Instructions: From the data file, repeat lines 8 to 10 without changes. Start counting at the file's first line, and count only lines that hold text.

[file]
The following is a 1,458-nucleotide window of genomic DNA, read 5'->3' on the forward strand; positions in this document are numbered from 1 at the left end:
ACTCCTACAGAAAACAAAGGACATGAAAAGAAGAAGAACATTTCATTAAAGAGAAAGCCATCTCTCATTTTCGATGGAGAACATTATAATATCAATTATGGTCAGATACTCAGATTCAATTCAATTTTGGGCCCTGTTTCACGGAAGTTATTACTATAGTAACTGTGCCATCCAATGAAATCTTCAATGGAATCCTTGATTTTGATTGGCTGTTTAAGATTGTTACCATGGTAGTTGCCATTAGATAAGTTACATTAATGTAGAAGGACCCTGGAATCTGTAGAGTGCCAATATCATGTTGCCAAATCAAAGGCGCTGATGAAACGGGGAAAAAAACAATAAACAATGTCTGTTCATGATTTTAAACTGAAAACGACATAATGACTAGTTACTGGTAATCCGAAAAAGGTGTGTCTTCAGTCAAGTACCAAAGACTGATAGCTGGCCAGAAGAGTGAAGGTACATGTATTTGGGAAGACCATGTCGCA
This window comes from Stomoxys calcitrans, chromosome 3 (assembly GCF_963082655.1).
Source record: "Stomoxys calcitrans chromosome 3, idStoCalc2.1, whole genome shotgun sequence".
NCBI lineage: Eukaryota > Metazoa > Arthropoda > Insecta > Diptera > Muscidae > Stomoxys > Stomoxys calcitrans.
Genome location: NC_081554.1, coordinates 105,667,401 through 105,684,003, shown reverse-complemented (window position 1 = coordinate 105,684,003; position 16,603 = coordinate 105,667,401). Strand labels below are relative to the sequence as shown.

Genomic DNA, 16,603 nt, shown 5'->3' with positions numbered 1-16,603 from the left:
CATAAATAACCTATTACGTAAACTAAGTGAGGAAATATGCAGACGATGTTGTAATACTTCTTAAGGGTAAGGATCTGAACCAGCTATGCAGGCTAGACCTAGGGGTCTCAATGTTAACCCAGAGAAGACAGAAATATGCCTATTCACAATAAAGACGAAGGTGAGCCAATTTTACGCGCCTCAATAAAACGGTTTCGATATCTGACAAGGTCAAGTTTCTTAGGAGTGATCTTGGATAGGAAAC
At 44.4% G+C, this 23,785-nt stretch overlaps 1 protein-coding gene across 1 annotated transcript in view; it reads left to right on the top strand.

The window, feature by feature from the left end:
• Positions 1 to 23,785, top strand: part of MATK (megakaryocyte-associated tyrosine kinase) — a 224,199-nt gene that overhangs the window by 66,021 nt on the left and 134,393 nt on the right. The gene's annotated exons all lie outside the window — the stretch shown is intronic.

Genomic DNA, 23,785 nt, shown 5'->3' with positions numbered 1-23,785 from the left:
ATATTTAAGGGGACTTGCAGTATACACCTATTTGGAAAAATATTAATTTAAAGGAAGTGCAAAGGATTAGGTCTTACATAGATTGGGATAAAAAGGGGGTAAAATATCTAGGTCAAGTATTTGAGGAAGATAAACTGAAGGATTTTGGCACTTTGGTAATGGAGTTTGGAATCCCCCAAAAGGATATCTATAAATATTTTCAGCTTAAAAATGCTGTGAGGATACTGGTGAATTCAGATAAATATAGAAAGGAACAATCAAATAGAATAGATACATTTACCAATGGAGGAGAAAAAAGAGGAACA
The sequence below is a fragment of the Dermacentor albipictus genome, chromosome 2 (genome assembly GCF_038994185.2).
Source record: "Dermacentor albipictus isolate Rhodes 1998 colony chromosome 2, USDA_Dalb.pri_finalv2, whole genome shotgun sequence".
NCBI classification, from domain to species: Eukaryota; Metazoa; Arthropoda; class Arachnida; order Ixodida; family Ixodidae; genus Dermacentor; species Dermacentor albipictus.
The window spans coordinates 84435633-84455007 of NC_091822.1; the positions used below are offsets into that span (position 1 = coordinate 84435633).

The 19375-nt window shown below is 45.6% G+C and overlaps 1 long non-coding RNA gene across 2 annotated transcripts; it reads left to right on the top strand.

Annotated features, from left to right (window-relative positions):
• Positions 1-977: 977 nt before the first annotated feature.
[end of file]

CATAAATAACCTATTACGTAAACTAAGTGAGGAAATATGCAGACGATGTTGTAATACTTCTTAAGGGTAAGGATCTGAACCAGCTATGCAGGCTAGACCTAGGGGTCTCAATGTTAACCCAGAGAAGACAGAAATATGCCTATTCACAATAAAGACGAAGGTGAGCCAATTTTACGCGCCTCAATAAAACGGTTTCGATATCTGACAAGGTCAAGTTTCTTAGGAGTGATCTTGGATAGGAAAC
At 44.4% G+C, this 23,785-nt stretch overlaps 1 protein-coding gene across 1 annotated transcript in view; it reads left to right on the top strand.

The window, feature by feature from the left end: